Canadian indie rockers The Rural Alberta Advantage really struck gold with their debut album Hometowns, going from being unsigned when they made the album to having it reissued on the Saddle Creek label, home of Bright Eyes. Last week they released the followup Departing. Having the pressure of high expectations placed on them this time around, could they come through and deliver more musical excellence? The answer is a definite yes.
Departing is ten more tracks of the RAA's signature sound - Nils Edenloff's Jeff Mangum-esque vocals over purposefully strummed acoustic guitar and propulsive keyboard and percussion. The RAA are a three-person band, and they don't put anything extraneous into their music; every part of each song feels like it should be there. This lends a real vitality to the music.
The first five songs on the album are all quite good, but generally not truly exceptional. If the rest of the album continued in the same way it might be seen as something of a sophomore slump. Instead, the album really picks up in the second half as the ensuing two tracks, "Stamp" and "Tornado '87," are easily two of the band's strongest ever. When I saw the RAA live in July 2009, I was particularly struck by the intensity and precision of Paul Banwatt's drumming. His talents are on full display in "Stamp." The video for this song is worth watching. I rarely find music videos very interesting, but this one is hilarious, and it's a great song too.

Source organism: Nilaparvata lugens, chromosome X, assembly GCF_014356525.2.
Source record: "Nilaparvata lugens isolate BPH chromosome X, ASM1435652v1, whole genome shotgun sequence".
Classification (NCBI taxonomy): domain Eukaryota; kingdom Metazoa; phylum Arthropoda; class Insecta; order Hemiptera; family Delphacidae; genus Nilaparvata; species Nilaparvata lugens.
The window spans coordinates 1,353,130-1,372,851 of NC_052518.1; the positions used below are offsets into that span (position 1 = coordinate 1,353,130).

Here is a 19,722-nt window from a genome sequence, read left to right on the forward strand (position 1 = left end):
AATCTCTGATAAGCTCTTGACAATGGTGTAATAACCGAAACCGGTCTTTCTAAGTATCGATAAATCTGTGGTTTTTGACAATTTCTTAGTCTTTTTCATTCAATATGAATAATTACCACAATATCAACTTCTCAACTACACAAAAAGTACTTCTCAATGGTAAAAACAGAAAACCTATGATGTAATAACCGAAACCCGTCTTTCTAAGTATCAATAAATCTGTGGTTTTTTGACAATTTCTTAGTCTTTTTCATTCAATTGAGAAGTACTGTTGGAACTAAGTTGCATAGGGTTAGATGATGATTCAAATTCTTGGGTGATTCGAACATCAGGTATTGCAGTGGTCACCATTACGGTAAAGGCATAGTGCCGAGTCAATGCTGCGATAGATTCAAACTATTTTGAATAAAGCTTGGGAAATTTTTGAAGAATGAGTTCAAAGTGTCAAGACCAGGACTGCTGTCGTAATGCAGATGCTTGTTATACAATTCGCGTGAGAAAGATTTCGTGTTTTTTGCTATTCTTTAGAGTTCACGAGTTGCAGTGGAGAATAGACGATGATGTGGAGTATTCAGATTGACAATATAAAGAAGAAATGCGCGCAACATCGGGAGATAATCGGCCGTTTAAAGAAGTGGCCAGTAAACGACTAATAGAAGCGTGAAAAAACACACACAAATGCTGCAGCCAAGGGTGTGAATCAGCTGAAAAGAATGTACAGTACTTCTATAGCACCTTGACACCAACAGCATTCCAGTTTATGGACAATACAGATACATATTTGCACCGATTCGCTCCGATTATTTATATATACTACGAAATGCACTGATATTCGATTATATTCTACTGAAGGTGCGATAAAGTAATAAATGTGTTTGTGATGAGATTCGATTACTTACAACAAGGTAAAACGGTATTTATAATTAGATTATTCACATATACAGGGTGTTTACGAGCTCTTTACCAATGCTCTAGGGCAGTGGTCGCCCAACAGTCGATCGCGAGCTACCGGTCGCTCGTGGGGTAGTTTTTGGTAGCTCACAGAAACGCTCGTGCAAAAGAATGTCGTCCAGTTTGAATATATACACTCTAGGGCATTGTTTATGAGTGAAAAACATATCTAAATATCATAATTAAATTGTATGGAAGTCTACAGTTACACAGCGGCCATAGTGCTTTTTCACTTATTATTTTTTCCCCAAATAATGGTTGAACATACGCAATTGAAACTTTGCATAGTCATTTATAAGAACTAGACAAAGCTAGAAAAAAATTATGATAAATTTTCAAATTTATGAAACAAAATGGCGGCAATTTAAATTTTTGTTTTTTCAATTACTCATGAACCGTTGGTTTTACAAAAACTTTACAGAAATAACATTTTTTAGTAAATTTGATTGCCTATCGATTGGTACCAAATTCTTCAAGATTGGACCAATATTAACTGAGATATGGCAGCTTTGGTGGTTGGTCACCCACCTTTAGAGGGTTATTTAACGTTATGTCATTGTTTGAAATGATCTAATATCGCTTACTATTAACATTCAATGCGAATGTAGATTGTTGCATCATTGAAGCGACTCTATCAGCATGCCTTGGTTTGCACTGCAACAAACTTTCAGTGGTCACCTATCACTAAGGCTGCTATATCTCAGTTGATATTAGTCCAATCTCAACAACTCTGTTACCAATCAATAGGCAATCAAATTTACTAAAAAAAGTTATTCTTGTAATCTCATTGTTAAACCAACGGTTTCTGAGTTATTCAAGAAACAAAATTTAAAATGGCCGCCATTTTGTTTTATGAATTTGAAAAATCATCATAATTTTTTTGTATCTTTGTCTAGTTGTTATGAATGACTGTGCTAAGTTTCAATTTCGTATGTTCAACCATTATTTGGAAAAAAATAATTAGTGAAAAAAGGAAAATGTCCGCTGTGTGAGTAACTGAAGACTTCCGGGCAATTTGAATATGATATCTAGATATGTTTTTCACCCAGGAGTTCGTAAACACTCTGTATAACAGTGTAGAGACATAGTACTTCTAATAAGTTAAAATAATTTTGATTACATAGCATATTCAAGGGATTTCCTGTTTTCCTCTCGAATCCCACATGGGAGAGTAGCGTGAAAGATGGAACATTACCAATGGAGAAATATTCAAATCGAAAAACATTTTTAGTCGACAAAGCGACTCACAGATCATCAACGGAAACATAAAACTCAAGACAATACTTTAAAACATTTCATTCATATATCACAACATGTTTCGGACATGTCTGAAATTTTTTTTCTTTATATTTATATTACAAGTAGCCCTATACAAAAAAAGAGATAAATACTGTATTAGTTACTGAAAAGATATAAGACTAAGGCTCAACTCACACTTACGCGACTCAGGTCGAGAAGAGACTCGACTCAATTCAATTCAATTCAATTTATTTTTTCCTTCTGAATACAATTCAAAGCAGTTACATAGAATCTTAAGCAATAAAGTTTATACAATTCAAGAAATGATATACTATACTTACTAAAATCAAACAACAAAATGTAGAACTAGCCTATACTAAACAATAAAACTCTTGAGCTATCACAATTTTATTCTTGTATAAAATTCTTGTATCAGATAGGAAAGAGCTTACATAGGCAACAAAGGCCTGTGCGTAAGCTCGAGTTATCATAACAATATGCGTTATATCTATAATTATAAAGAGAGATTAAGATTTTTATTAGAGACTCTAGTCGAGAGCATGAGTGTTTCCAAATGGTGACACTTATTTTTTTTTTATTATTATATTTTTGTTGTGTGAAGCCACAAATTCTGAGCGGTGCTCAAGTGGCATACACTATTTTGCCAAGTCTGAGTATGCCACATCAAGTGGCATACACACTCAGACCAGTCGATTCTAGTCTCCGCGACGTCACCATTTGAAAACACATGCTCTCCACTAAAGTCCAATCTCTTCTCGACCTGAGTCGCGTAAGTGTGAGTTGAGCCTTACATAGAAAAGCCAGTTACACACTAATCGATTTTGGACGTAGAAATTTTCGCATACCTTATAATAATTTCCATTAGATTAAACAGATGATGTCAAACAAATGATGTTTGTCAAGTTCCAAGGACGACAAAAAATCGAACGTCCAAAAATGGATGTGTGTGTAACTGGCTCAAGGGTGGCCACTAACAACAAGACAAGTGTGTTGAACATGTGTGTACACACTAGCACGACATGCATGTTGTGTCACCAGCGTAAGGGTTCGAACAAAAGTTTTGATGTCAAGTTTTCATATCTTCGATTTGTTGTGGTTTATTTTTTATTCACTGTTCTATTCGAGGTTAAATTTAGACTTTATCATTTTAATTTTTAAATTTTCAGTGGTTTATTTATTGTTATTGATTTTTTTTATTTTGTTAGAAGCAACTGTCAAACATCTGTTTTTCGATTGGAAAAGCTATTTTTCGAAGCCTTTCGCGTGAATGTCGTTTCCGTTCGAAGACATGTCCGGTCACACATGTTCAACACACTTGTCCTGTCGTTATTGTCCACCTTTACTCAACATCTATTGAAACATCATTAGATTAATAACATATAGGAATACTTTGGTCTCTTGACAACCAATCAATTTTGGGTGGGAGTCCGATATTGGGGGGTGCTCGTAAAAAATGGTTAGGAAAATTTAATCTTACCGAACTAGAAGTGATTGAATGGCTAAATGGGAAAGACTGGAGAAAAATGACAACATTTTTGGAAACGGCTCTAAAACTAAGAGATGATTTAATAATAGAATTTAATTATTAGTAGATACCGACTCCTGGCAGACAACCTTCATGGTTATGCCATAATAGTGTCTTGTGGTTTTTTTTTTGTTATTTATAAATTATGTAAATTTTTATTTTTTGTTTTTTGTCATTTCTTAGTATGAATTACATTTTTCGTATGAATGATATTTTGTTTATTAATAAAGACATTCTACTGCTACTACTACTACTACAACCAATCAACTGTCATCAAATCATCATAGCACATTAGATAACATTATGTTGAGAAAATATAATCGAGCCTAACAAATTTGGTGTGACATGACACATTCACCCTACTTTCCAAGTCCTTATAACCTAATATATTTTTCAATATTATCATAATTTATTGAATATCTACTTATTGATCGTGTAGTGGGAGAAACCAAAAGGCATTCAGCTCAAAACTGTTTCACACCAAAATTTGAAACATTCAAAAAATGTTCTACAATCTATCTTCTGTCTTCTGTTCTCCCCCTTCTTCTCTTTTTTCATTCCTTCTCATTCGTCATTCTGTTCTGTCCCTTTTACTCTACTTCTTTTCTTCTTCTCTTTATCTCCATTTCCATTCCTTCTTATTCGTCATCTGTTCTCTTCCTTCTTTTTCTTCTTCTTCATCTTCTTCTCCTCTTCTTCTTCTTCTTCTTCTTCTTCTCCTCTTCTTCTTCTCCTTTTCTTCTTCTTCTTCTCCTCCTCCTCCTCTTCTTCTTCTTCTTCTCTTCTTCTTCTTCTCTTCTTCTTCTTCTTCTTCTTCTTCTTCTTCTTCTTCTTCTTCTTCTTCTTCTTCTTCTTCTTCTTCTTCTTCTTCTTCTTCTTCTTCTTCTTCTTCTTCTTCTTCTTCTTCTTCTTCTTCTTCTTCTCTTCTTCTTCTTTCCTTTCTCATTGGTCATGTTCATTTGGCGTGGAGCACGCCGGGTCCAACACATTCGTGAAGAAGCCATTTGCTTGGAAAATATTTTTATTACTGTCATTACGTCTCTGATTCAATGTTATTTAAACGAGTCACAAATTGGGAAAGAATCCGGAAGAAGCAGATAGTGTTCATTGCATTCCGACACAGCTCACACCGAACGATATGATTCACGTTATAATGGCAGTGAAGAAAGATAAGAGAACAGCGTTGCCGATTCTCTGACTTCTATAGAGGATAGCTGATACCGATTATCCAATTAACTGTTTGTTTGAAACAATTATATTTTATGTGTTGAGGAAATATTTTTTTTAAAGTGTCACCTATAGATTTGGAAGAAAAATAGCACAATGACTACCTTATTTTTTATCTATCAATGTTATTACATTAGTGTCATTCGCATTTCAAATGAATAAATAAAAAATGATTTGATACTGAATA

Album closer "Good Night" is another standout track. It's one where the vocals are the focus - Edenloff's incisive, nasal lead vocals and Amy Cole's pretty backing vocals as the perfect counterpoint. In concert, the band has a tradition of stepping off from the stage to play this song among the audience, sans microphones. It's an amazing thing to experience - here's a video I found from the show I attended, although being there in person was far better than watching it on YouTube. The album version does a remarkable job of recreating that. It sounds like a really good live recording, closing out the album wonderfully.
As a whole, Departing is not much of a departure in sound from Hometowns. The band does let up from their typical frenetic pace on more of the tracks of the second album than on its predecessor, but all the emotional intensity is still present. None of the songs on Departing would sound out of place on the RAA's debut. When the music is so good, though, this isn't really anything to complain about. (Maybe if their next album or two also lack much evolution, then I would start to be bothered.) Actually, my biggest complaint about Departing is that it's too short, and anytime you can say that it's pretty certain that you have a good album on your hands.